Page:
i think this post might get me put on some sort of government list. but hey, what can you do? we still have some sort of first amendment right?
so there is this new show on the air called "homeland security." i haven't actually watched it, but from a few blogs i perused about it apparently it is all about agents tracking terrorists and narcotics and illegal immigrants etc. what struck me about this show was something in the preview--a soldier or agent or something said the phrase, "we are going to protect our own." which begs the question, who again is "our own"?
"He replied to him, "Who is my mother, and who are my brothers?" Pointing to his disciples, he said, "Here are my mother and my brothers. For whoever does the will of my Father in heaven is my brother and sister and mother." Matt. 12:48-50
there's a bumper sticker out there that i like. i'm not usually a fan--they tend to be snappy and not very clever and usually a little tacky. though i must admit i really wanted to put one of those white circle stickers on my car with a "CH" in the middle. i like those because you usually don't know what they mean, or it is just cool when you do. most people wouldn't know that "CH" is actually the abbreviation for switzerland (Confoederatio Helvetica, they use latin so as not to choose one of the 4 national languages over the others)--you learn something new everyday right? if you want to learn about something else interesting, how about a language you've probably never heard of--i did say 4. but i digress.
so this bumper sticker, it says "God bless the people of every nation." i won't get into how warped i think our ideas of what God's "blessings" really look like. the point of the sticker is that the phrase "God bless the USA" is ridiculous. why? because it is a "christian" nation? even if that were the case does that entitle us to some special favoritism from God? like as a christian i have God in my corner so i get the blessings the arab or african doesn't? how about God bless kenya? or tibet? or a country that really needs it. maybe the last thing we need is "blessing."
"And they admitted that they were aliens and strangers on earth." Heb. 11:13
of course none of this is all that revelatory. what is perhaps a bit more is to take it to the next level. or rather the smaller scale. maybe you don't buy into all those national and cultural boundaries. maybe you realize that lines on a map do not determine the nature of a person's heart. but what sort of lines do you draw? they are all the more subtle, but take a hard look.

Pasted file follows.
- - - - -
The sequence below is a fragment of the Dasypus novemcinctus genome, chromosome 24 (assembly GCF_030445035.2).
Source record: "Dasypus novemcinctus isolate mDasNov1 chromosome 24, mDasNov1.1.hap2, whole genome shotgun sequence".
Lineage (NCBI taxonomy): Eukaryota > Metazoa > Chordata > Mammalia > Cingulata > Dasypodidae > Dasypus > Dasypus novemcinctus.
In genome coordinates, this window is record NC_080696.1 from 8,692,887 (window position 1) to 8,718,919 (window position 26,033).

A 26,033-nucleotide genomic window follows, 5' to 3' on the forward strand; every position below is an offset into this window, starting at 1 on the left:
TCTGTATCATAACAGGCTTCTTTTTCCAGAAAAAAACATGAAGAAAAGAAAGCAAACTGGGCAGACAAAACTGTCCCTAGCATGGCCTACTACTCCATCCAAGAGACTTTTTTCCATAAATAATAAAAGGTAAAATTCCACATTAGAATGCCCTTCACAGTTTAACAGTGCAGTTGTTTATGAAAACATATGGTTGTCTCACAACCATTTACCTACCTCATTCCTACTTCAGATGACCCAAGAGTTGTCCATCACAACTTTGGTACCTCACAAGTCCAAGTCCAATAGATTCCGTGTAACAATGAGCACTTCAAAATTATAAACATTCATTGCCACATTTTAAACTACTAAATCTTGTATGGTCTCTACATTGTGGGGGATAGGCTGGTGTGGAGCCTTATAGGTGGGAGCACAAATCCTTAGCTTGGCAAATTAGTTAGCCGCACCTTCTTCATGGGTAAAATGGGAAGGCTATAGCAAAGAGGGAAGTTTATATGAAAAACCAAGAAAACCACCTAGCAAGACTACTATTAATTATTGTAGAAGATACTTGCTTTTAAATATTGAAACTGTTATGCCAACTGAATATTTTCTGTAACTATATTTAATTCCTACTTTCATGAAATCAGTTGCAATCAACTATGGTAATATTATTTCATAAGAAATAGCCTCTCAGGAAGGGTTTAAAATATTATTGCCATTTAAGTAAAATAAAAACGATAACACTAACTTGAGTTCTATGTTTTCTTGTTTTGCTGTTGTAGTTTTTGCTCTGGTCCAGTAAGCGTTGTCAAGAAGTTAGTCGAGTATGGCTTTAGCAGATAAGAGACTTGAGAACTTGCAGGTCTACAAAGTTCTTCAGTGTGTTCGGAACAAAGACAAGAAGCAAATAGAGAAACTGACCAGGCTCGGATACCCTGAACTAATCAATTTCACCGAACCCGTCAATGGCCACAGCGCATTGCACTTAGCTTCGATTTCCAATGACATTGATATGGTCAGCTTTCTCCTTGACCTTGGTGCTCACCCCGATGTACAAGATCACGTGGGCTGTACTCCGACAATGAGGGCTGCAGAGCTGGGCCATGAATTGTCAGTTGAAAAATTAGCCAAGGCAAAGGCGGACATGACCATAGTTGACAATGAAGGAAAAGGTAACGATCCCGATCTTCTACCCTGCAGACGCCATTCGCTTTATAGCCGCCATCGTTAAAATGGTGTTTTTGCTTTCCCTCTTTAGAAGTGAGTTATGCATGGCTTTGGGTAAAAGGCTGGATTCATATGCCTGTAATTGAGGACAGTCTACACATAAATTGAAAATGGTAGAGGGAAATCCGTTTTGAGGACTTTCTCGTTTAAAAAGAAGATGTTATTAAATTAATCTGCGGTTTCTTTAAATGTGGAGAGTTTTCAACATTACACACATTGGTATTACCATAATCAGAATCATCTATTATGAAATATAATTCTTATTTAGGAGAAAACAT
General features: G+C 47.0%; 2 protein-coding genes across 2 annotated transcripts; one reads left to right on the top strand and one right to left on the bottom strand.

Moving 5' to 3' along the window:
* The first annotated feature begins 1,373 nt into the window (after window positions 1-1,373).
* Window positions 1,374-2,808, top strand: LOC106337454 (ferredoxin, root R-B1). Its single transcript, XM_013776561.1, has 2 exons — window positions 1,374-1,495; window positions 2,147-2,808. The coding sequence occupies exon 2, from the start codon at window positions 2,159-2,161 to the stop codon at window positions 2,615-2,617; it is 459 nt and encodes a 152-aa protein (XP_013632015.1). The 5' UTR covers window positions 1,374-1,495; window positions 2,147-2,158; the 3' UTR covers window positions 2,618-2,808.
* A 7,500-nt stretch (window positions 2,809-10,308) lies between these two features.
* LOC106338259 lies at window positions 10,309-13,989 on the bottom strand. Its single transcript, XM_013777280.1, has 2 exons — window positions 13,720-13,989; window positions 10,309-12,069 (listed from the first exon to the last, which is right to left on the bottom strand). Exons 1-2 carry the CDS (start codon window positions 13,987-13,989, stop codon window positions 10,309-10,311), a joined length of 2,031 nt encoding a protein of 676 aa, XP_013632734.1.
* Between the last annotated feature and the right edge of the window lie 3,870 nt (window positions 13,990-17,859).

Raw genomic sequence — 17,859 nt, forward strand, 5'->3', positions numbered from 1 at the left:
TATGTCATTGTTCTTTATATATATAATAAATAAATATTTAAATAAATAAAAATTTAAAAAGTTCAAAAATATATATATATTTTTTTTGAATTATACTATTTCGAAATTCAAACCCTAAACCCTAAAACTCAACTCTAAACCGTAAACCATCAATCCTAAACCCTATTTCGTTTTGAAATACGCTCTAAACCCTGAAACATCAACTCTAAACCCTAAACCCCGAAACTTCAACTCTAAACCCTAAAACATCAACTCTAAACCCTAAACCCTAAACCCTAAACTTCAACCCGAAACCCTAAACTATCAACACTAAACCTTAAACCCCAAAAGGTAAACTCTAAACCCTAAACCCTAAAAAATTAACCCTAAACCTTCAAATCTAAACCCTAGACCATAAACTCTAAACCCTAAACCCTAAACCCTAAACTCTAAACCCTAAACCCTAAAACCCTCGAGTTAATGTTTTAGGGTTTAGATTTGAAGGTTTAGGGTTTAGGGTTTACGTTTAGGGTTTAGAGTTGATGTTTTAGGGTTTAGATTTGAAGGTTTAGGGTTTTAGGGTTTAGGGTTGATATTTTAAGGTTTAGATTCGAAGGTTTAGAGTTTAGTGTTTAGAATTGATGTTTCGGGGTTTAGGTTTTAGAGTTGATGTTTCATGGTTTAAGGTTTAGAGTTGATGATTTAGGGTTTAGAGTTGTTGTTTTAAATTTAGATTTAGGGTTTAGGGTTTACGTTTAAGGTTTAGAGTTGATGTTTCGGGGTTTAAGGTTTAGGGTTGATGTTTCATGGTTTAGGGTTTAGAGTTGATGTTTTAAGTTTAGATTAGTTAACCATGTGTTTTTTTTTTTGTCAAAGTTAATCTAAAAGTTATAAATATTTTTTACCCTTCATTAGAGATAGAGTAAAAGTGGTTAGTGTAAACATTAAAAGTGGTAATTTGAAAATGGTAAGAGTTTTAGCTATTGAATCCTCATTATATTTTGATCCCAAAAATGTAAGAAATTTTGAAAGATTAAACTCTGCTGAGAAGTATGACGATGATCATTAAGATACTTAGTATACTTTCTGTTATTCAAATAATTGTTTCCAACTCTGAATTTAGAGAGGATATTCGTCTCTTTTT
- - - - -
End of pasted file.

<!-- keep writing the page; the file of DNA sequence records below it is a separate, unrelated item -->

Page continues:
this is one of my favorite nouwen passages, and it has stuck with me for years. i can't say it any better or more full:
It is important for me to realize how limited, imperfect, and weak my understanding of love has been. Not my theoretical understanding but my understanding as it reveals itself in my emotional responses to concrete situations. My idea of love proves to be exclusive: "You only love me truly if you love others less"; possessive: "If you really love me, I want you to pay special attention to me"; and manipulative: "When you love me, you will do extra things for me." Well, this idea of love easily leads to vanity: "You must see something very special in me"; to jealousy: "Why are you now suddenly so interested in someone else and not in me?" and to anger: "I am going to let you know that you have let me down and rejected me."
didn't Jesus have something to say about who we try to define as our "neighbor"? and wasn't there something about loving that neighbor too? or we can keep drawing the lines. forget that--we don't even need to draw them; they are already there. just following them is as bad. i feel unless you are actively working against them and doing what you can to erase them then you are doing less than the greatest commandment we have been given, and you're not really loving.
what are your lines?